Piano Lessons

Last Updated on 2022-09-28 | Originally Posted on 2017-10-01

Welcome to my Piano Lessons page!

This page is for prospective piano families who are looking for a teacher and trying to determine if I might be a good fit. If you’re already enrolled in the studio or just want to peek inside, please visit my Piano Parent Portal page.

If you found me via a Google search, please be aware that I don’t teach out of my home. Instead, I have a studio at Central Methodist Church in Rogers. It’s three miles east of the location in my Google Business listing.

Lesson Availability

Tue, Sep. 27: I currently have several 30-minute lesson openings sprinkled on most weekdays. Some are in the afternoon, some are in the early evening. I will update this information periodically.

If you’re registering now, you probably won’t get your preferred slot. However, once you get into the schedule, you have a better chance to switch time slots as other students reschedule.

♫ Who I Teach

Lessons for Children

I teach children from ages 5 and up. What age do I recommend your child start? That’s a complicated topic I cover in the FAQ section below. All of my students make some progress, but that depends upon a combination of readiness to learn and regular practice at home.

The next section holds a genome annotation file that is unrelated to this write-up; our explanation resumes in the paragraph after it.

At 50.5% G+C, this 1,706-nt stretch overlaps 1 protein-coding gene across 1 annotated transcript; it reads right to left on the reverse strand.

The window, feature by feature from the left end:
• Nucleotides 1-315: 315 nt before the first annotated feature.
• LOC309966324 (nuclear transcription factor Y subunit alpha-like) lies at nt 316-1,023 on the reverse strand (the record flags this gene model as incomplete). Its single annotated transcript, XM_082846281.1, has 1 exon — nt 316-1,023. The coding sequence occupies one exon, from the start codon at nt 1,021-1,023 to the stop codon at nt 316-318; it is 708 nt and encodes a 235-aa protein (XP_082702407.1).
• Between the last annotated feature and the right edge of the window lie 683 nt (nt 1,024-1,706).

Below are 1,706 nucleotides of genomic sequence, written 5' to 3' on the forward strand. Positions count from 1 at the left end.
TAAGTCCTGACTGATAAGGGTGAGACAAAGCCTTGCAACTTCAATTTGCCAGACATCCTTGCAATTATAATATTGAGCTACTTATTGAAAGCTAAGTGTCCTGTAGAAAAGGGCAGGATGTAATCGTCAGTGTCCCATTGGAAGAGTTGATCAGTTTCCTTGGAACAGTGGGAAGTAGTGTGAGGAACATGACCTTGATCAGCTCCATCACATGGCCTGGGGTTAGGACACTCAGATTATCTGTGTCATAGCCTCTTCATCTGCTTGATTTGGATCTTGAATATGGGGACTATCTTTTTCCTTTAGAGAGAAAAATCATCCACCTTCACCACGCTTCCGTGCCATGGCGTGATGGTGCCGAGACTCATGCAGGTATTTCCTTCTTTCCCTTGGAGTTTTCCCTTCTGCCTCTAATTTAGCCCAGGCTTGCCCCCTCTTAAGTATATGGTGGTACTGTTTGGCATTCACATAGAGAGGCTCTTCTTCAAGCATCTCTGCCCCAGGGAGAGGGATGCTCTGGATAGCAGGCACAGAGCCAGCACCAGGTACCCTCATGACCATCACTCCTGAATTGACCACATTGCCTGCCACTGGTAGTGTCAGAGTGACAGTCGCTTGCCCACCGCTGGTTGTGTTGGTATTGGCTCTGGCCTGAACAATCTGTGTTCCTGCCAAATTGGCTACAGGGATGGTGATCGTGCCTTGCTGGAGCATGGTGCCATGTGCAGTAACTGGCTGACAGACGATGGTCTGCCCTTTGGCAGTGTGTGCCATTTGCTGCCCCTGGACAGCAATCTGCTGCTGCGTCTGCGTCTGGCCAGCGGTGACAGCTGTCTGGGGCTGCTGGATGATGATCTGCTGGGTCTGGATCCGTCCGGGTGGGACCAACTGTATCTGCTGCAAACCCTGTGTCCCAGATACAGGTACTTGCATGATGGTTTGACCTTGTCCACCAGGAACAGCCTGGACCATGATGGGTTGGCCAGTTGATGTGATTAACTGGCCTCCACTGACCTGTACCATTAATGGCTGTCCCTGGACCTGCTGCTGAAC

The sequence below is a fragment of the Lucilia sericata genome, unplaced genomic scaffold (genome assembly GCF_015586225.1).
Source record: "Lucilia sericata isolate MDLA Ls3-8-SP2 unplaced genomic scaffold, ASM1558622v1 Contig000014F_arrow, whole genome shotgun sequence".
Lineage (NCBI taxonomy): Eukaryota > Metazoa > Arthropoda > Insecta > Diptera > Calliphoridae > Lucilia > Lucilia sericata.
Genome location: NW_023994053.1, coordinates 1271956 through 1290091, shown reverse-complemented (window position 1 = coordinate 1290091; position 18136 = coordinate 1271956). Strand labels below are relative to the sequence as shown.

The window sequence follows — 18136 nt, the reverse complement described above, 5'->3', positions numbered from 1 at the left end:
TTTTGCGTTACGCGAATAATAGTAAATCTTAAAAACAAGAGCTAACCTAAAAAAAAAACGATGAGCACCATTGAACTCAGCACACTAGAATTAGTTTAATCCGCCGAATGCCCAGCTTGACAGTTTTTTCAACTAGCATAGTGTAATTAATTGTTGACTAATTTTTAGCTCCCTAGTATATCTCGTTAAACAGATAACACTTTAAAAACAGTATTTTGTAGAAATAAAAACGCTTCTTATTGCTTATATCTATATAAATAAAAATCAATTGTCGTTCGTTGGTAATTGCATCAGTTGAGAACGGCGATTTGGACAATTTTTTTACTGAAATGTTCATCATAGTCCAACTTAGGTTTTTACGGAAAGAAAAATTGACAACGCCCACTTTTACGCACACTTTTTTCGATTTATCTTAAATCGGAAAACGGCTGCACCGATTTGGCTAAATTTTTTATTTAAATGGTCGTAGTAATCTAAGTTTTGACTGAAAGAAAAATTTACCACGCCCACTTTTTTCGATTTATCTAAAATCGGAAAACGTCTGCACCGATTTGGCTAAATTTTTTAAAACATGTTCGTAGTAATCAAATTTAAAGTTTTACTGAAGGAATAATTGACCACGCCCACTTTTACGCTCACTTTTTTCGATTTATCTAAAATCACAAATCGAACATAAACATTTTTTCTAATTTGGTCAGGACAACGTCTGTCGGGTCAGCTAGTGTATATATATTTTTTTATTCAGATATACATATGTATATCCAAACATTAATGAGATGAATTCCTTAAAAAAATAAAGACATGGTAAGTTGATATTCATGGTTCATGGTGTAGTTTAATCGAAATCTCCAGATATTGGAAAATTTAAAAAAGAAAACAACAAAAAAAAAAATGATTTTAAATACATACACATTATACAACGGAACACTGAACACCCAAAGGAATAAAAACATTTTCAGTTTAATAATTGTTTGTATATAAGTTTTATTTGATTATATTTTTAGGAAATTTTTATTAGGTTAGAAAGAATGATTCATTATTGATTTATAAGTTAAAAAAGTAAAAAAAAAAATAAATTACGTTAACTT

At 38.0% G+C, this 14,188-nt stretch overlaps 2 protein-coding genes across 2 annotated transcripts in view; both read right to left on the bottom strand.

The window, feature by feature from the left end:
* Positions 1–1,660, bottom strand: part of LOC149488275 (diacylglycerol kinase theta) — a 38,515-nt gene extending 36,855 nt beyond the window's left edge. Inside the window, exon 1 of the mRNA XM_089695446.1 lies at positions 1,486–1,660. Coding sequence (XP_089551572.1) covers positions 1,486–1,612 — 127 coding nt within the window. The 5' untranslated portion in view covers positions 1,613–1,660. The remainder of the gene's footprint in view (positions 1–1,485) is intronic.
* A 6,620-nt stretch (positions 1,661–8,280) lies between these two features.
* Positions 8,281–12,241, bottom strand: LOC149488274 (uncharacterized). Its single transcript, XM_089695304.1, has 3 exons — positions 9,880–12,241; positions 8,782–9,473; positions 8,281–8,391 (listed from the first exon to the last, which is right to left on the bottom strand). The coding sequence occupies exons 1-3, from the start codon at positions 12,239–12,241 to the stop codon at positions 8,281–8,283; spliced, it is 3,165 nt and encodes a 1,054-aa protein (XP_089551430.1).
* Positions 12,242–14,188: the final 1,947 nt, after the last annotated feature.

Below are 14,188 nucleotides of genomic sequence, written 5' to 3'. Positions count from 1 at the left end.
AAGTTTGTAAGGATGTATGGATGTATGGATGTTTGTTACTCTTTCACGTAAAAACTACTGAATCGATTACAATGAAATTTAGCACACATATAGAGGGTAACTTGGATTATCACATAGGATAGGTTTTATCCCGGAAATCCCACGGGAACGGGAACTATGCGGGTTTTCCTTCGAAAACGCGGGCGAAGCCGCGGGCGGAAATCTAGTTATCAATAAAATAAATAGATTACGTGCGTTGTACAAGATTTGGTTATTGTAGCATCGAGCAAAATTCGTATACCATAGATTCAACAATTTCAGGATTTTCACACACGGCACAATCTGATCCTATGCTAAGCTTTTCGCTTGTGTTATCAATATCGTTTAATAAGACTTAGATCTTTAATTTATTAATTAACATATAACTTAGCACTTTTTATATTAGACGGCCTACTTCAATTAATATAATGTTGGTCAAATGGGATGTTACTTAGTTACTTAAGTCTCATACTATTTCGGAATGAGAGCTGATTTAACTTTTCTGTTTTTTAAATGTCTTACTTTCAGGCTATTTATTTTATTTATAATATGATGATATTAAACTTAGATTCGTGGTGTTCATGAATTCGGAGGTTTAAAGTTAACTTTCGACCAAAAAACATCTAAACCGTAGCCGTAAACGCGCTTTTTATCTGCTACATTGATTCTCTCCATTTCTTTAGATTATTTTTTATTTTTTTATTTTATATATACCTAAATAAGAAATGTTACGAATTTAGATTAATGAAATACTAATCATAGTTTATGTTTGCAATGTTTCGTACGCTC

Young kids don’t need to practice a lot, but they need to practice consistently. If you’d like to have me help assess whether your child is ready to start, please contact me.

Lessons for Adults

I teach adults, too, and welcome them into my studio. Often, an adult takes a lesson in an adjacent time slot to his/her child. There’s often a synergy from that experience even though each student has independent goals.

I also take adults who come on their own. I prefer to teach adults outside of peak hours since children have very specific times that they can take lessons. Plus, that allows me to offer a bit more flexibility in scheduling.

Lesson Rates

Lessons for school-aged, full-semester students, are priced by a monthly rate that follows the fall or spring semester tuition plan. The price for all other students, including those who begin after the beginning of the semester, is calculated from the base rate for a half-hour. Rates for all lessons follow:

  • 30 minutes: $109/month, $30.50 base rate
  • 40 minutes: $140/month, $39.50 base rate
  • 45 minutes: $155/month, $43.50 base rate
  • 60 minutes: $205/month, $57 base rate

An annual registration fee of $50 applies to all students. This rate decreases on the schedule listed in my policy as the program year progresses.

If you’re ready to contact me, please click the blue button. The next section summarizes what I offer, and a bit about me. There is much more information after that if you’d like a long read.

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piano students playing Debussy

Here is Debussy’s Children Corner, performed by my older piano students in May 2020. Click on the image to watch on Vimeo!

In-Person Lessons Location

♫ More About What I Offer

Innovation and Tradition

When you watch me teach a lesson, you’d see some of both. A traditional lesson typically focuses on just music reading (playing) and technique. An innovative lesson includes rote playing and improvisation, particularly at the beginner level. For an intermediate student, there may be some lead-sheet playing, an exploration into jazz or pop, or more advanced improvisation leading to composition.